Tuesday, August 21, 2018

The social sector and shiny objects (e.g. blockchains)

Like people in general, civil society organizations are easily distracted by shiny objects. Although I pinged blockchain as a buzzword a few years ago, the frenzied hype of last year's bitcoin boom and bust (probably manipulated) finally brought the idea through to general public.

There probably are good social sector uses of systems that permanently store information and make transactions verifiable by distributed participants. And there's lots of experimentation going on. My rule of thumb? Experiments with commodities on supply chains strike me as a safer place to start. Experiments with information about people strike me as disasters in the making.

Here's why:
  • The ethics of permanently storing information about people are treacherous, 
  • The legal frameworks for information about people are dynamic and diverse, 
  • The governance choices that shape different blockchains are poorly understood, and 
  • The technology itself? C'mon. Are we gonna fall for this again? "Trust me, this software is secure and safe." First of all, that's what the blockchain is - software + rules made by people.
When it comes to the blockchain there is no "one thing," there are many, and they operate under all kinds of rules. Blockchain = software + rules made by people. If you don't know how the software works, what it does and doesn't do, and if you don't understand the governing rules, don't go using the stuff on humans (my rule of thumb).  Blockchains promote encryption and permanence. It's scary how often people think they must be the right solution when the problem they're facing is bad database design, missing data, broken incentives, greedy partners, or oppressive governments.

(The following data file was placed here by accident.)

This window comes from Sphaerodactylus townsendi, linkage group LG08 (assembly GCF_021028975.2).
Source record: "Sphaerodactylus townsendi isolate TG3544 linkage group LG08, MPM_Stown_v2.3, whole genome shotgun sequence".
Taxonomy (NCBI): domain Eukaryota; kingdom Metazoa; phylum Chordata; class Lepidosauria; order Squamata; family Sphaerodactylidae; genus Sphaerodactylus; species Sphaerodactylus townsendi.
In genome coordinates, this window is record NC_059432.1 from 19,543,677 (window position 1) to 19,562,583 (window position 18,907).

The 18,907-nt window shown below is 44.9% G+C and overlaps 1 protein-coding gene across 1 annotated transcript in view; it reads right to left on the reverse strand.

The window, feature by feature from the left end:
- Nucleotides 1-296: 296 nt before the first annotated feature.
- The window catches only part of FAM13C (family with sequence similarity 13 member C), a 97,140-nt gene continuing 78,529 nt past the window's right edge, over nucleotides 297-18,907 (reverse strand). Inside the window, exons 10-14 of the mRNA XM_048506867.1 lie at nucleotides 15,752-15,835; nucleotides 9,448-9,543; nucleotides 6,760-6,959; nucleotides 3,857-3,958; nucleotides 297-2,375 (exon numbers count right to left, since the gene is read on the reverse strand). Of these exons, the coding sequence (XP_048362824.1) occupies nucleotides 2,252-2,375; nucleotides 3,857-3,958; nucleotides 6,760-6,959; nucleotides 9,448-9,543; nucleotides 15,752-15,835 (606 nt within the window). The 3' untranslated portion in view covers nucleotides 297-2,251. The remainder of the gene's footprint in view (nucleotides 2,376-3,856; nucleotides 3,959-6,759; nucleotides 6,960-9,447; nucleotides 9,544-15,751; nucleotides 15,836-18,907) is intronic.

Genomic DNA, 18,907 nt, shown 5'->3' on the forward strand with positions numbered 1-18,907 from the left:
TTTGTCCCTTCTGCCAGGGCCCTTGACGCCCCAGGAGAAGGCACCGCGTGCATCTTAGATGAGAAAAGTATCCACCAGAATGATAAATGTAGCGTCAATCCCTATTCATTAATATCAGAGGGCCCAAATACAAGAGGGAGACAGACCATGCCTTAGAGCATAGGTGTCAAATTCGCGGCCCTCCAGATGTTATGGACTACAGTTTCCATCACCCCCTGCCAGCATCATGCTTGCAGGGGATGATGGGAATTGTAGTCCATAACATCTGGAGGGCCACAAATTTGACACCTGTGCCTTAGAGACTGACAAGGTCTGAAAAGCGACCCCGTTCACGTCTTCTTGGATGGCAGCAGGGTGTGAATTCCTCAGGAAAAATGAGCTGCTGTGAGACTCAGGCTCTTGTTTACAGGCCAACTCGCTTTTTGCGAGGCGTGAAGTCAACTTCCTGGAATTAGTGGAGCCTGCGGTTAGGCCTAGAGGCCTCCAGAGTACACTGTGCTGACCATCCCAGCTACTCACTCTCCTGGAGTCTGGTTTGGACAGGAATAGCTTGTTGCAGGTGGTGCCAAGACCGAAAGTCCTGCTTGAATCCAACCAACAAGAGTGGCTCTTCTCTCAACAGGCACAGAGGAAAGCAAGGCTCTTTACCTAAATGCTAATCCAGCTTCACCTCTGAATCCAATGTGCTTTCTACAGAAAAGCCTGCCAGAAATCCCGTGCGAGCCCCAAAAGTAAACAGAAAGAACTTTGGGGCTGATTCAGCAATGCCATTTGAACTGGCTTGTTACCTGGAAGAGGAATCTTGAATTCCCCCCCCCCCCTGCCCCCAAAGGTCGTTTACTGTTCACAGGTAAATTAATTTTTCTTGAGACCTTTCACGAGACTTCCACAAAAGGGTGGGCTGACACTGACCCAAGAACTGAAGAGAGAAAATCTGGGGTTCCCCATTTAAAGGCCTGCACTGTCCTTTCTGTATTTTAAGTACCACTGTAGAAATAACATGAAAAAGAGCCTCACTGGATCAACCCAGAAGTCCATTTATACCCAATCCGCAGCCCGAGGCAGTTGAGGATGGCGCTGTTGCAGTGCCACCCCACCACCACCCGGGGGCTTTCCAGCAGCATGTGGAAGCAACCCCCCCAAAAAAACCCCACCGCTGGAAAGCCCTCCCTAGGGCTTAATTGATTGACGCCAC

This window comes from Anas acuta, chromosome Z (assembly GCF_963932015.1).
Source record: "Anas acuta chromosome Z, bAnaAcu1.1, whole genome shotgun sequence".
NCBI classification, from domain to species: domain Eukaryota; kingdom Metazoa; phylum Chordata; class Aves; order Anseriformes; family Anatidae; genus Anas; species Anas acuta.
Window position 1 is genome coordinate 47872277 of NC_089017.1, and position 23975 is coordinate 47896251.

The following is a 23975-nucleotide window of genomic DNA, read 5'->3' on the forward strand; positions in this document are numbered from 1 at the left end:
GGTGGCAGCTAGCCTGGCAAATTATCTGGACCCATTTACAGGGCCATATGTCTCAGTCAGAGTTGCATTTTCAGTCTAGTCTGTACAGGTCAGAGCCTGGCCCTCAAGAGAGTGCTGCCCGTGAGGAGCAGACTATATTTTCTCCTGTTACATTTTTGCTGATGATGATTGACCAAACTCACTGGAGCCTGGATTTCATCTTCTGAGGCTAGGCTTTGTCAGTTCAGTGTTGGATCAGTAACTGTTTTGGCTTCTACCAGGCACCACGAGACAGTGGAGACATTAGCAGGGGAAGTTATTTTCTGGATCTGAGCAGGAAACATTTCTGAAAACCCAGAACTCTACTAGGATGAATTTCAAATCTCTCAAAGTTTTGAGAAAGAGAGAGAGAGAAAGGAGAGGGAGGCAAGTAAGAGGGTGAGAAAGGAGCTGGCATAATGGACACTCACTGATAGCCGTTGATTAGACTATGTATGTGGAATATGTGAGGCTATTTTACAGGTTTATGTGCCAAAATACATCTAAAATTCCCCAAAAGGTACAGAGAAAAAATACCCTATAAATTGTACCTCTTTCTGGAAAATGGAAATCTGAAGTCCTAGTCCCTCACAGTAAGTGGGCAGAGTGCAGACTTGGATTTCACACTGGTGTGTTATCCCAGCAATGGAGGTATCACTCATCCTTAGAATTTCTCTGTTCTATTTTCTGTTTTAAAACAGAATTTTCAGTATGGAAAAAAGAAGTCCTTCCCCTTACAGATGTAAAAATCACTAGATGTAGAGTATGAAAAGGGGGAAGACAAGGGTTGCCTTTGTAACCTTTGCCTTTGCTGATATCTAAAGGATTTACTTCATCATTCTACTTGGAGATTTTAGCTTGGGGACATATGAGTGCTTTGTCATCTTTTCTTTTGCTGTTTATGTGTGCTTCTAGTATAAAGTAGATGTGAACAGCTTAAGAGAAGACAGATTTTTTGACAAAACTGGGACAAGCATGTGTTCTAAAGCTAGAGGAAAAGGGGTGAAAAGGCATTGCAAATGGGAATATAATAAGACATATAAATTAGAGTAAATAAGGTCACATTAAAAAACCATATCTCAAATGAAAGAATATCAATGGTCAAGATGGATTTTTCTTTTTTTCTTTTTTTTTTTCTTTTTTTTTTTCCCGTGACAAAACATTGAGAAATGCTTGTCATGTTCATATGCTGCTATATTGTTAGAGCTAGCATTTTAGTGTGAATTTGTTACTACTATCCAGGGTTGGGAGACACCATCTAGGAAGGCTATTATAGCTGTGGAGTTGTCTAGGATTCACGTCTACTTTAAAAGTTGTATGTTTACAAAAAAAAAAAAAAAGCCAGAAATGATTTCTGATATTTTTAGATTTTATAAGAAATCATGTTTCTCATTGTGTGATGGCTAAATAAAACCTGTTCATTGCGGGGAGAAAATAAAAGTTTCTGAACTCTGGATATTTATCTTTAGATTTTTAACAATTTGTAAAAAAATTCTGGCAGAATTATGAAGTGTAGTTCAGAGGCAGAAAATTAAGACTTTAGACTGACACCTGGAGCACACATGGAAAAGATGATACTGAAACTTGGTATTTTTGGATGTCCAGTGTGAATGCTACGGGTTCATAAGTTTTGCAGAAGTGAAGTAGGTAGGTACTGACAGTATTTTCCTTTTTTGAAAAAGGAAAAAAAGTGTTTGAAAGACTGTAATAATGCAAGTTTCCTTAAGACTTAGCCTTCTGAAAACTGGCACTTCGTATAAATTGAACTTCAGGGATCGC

We do need to be talking with experts from all sectors about if and when and how to use new types of software and governance structures. Software experts can explain what different systems can and can not do. Sector experts know the human and political problem and whether the challenge is one of security, verifiability, corruption, access or any permutation of these and other conditions. Governance experts know how rules get made, dodged, and broken and can advise on designing just systems that can be held accountable. The people who's data might be collected will know their concerns, now and in the next generations (remember, permanence means permanence).

Here are some useful resources from those doing good work on these questions:

Beeck Center, Georgetown University: The Blockchain Ethical Design Framework
Stanford Graduate School of Business: Blockchain for Social Impact: Beyond the Hype

And a funny, insightful video on digital economics, as told through the experience of cryptokitties (and the blockchain).

No comments: